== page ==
“Bite-Size Bits of Local, National, and Global History”
“Bite-Size Bits of Local, National, and Global History”

How to Obtain the Latitude and Longitude of a Marker

Each marker's Latitude and Longitude coordinates are used to plot its location on a map. Latitude is the number of degrees north or south of the equator. Longitude is the number of degrees east or west of the Prime Meridian. The Prime Meridian is an arbitrary line drawn from the North Pole to the South Pole running through the Royal Greenwich Observatory in Greenwich, England.
Image of Android Camera Setup Screen
1. Cellphone Camera Screen
This database stores latitude and longitude as two decimal numbers. The whole number portion is the degrees and the fractional portion of the number is the fraction of degrees. For example, 38.795570N, 77.269070W. However, you can enter it in any notation, such as N 38° 47' 44.0519", W 77° 15' 8.6519" or 38:47:44, -77:15:08 and the system will convert it. (Oh, and you can omit the ° symbol; you won't find it on your keyboard!)
There are many ways to for you to obtain Latitude and Longitude coordinates for a marker you are adding to the database. Here are two popular methods:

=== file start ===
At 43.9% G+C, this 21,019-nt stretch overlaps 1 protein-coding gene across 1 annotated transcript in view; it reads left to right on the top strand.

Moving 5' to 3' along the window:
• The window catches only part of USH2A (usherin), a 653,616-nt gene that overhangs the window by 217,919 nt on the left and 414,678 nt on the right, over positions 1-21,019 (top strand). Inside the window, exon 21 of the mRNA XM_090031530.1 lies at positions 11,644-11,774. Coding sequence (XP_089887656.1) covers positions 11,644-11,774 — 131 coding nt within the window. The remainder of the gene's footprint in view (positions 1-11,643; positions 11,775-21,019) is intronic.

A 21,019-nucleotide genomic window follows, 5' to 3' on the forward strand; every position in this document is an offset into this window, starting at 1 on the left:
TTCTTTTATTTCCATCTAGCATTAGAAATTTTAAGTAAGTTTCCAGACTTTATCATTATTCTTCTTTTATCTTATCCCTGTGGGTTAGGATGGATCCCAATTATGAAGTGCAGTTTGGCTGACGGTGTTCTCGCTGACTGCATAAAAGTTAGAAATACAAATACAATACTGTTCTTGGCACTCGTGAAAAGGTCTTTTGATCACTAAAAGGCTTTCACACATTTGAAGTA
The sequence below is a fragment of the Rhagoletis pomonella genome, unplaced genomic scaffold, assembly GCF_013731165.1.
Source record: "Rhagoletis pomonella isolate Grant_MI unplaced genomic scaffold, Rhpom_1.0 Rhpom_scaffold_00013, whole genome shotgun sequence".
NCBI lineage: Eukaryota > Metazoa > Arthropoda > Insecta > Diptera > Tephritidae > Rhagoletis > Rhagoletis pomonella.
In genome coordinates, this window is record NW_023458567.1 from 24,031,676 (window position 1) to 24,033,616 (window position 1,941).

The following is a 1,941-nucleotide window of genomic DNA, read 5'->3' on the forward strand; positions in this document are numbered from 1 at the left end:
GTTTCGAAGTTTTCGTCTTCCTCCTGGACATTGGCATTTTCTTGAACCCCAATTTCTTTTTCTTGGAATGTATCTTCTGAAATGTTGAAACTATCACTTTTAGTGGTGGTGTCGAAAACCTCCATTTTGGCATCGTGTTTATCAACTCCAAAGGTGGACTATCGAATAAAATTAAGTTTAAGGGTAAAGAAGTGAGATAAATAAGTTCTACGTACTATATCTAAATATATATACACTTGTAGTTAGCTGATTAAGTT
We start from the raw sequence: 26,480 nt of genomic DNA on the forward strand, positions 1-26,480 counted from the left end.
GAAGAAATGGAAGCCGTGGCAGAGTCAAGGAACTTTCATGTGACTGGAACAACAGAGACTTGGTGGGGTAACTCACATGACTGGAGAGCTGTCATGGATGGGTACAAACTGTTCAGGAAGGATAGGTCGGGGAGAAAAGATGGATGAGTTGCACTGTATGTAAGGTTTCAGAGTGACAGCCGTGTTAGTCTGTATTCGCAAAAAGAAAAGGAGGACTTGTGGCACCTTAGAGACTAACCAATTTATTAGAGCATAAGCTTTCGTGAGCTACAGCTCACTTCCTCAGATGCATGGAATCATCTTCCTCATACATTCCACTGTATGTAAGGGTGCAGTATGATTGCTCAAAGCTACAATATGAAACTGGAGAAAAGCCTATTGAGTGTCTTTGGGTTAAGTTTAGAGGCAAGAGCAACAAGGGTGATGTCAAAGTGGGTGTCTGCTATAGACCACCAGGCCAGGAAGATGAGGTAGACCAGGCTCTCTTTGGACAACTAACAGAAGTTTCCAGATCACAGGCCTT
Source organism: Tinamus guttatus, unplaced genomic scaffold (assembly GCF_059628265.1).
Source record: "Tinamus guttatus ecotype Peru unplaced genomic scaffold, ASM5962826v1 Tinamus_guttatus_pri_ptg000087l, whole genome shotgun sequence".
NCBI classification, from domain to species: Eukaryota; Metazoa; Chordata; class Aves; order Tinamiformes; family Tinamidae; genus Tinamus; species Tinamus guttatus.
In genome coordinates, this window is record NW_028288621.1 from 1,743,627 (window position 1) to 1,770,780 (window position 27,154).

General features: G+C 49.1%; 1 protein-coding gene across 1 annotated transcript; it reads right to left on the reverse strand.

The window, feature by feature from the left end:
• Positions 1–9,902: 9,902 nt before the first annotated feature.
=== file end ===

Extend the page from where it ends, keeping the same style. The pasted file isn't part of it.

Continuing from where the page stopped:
A. Let you camera do it for you. Today virtually all cell phone cameras and many dedicated cameras can be set to embed location information in each photograph. You can't see it on the image but it is in there. If your photos have location information in them, things got real easy for you. Simply leave the latitude and longitude fields blank on the Add-A-Marker form and then when you upload the first photograph, the system will automatically fill the latitude and longitude fields for you. No muss, no fuss.
When you use your photo’s embedded information you should check the map this website creates. Sometimes the camera has not yet figured out where you are when you click the shutter and it will embed the location of where you used to be. Or if you are taking the photo from across the road with your telephoto lens, the maker will be mapped on the wrong side of the road if you don’t intervene. If the location is wrong, you'll have to use method B below to correct the numbers.
Image of Google Maps
2. Google Maps Example
B. Use the browser-based desktop version of Google Maps. Google recently made this real simple. (1) Find the marker's location on the map, (2) zoom in as far as you can, and (3) click once on the spot where the marker is located. A little window will open at the bottom of the map showing you the latitude and longitude.
You can copy and paste these numbers into the database like this: Click once on the numbers in the little window. This will transfer them to the search box on the upper left where you can then highlight and copy them. Paste them into the proper fields on the Add-A-Marker or Correct-This-Page form and you're done!
By the way, the minus sign, when present, is very important on a map coordinate number. Don't forget to copy it.
There are many other ways of obtaining the Latitude and Longitude coordinates of a marker. Share the method you use in the Forum.
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